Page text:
Back to Ganoksin | FAQ | Contact

Define jewelry


#1
I have no problem at all with the avant-garde, I just feel there
should be a separate category to be fair to all. 

Terrie, I understand the frustration of being excluded from an
opportunity that seemed suitable, because of preference for
avant-garde work, but this position might benefit from a bit more
exploration.

For generations, “craft” creators have fought to make the argument
that their creations span the entire spectrum from the humble item
of everyday use to the sublime work of art, and that they should not
be excluded from consideration as artists because the continuum
includes the practical. The argument about where the line is drawn
between “craft” and “art” continues, though collections such as
Metalsmith’s “Exhibition in Print” show that great progress has been
made. Without doubt, there are “jewelry” works that are clearly
intended to be worn, and others that could not possible be, but
somewhere between lies a vast gray area. A comparison might be drawn
with fashion once again-- for most of us, 4-inch stiletto heels are
not wearable. They are statements about fashion and its
implications. (And some people buy such objects as statements or–
dare one say it?-- as Art!) And yet, there are people who do wear
them. These same people might also wear jewelry pieces that are
impractical and all but unwearable, on the same occasions.

It doesn’t seem to me that we should be pushing to put back the
barriers between the ends of the spectrum, especially since it is
impossible to define the point at which the line is crossed. I don’t
think many of us would be content to let some arbitrary authority
make that decision! Now, we may each come to a conclusion that suits
us, but we are not imposing that on our colleagues. May it ever be
thus!

Anyone putting together a show gets to draw whatever lines they
choose, however arbitrary. That’s only right, it’s their show. I
would add that some organizers are less than ideally forthcoming,
presumably because they want to collect the maximum in jury fees and
to be able to boast a high rate of supplicants, uh, applicants. If
what is for sale is an opportunity, then caveat emptor! We vote with
our feet, or, in this case, our postage.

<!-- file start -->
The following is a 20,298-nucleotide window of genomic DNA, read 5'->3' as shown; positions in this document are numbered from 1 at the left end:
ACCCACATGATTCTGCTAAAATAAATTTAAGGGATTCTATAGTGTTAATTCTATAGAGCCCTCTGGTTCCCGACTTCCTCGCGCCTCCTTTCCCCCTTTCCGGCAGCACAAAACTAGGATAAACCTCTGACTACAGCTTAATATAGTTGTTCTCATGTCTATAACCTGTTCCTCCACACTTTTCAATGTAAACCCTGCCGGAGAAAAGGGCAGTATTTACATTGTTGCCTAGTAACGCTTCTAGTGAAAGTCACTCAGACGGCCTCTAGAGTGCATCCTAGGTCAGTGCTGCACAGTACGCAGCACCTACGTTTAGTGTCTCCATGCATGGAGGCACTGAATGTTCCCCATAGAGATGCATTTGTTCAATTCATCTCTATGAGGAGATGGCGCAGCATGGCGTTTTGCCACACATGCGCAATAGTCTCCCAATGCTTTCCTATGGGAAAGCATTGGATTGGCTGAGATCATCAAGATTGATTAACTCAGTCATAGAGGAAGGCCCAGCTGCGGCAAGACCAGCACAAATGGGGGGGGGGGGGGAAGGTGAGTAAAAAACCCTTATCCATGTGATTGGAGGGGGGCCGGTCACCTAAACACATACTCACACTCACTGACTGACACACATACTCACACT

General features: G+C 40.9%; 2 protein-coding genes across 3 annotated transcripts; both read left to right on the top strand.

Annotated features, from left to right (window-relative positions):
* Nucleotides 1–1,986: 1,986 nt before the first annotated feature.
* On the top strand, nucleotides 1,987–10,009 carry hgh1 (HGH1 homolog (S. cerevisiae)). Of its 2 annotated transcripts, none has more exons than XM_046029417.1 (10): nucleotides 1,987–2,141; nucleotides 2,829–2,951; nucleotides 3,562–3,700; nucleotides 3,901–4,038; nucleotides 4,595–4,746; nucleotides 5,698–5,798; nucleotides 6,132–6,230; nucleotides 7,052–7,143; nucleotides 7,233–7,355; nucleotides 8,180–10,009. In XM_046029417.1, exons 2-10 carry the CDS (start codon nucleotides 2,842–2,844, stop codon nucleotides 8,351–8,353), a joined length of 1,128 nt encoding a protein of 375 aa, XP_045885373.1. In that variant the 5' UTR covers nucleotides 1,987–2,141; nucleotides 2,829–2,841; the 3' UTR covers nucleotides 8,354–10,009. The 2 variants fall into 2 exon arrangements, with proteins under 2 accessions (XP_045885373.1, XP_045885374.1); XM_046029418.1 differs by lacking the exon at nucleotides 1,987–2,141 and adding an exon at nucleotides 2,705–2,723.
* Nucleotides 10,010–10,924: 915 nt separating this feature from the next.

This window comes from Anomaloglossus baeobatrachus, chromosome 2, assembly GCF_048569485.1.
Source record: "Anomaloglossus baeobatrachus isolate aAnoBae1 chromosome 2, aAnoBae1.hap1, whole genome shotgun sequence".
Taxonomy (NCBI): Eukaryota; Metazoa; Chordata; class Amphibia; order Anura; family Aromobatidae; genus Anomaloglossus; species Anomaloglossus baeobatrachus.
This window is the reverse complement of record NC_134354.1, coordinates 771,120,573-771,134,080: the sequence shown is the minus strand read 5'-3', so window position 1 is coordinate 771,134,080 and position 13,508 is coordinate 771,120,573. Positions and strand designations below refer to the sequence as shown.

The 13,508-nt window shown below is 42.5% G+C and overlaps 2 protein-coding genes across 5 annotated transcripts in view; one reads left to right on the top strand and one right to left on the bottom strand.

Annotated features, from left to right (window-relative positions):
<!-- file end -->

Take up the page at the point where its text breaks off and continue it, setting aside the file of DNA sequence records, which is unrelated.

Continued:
The system is less than perfect, but there is, in fact, room for
all, just not at every show. How often have any of us ever checked
out a show we didn’t get into, and said to ourselves, “Oh, yeah, OK,
I see why I didn’t get in. Everybody here is better than me!” Years
ago, at a professional seminar for artists, we were given a piece of
advice that has stayed with me when all the rest of the day’s input
is forgotten. The guy suggested that, as you (literally or
metaphorically) leave a show you were rejected from, you look around
and say to yourself, “I’ve been thrown out of better places than
this!”

–Noel


#2

Noel,

this has not been about me at all. I have not put anything out
there.

I love flights of fancy, trying to do the impossible, pushing the
envelope.

I understand the stiletto analogy, once wore them myself. I also do
not want definition written in stone. I don’t want to get
Secretariat up and running again, my only point is the submitee know
up front if her/his design is appropriate for the expectations of
this particular show/publication.

The age old Art vs Craft is not the issue here, just knowing the
criteria up front. We may need to have categories such as; Wearable
Daily, Special Event, For Viewing Only, Beyond Belief, etc.

Terrie


#3
The age old Art vs Craft is not the issue here, just knowing the
criteria up front. We may need to have categories such as;
Wearable Daily, Special Event, For Viewing Only, Beyond Belief,
etc. 

Why not just research who the publication is using to jury? If you
look at the 1000 rings book you’d know from the literature that Bob
Ebendorf, the editor of the collection is one who has created work
from found obects on the beach, not shells, but discarded plastic
forks and spoons, paper, basically trash.

http://www.news.ecu.edu/poe/poeonline/MARCH2003/ebendorf.html

It shouldn’t be too much of a reach to see that someone like this may
select a lot of unconventional work. Metalsmith isn’t too hard to
figure out either if you keep your hand on the pulse of that
publication. They usually tell you who the jurors are going to be.
The same advice goes for entering most design contests or craft
shows. Your more likely to get in if the person jurying your media
is educated and knowledgable about the kind of work you submit. You
have to do some research and homework.

Larry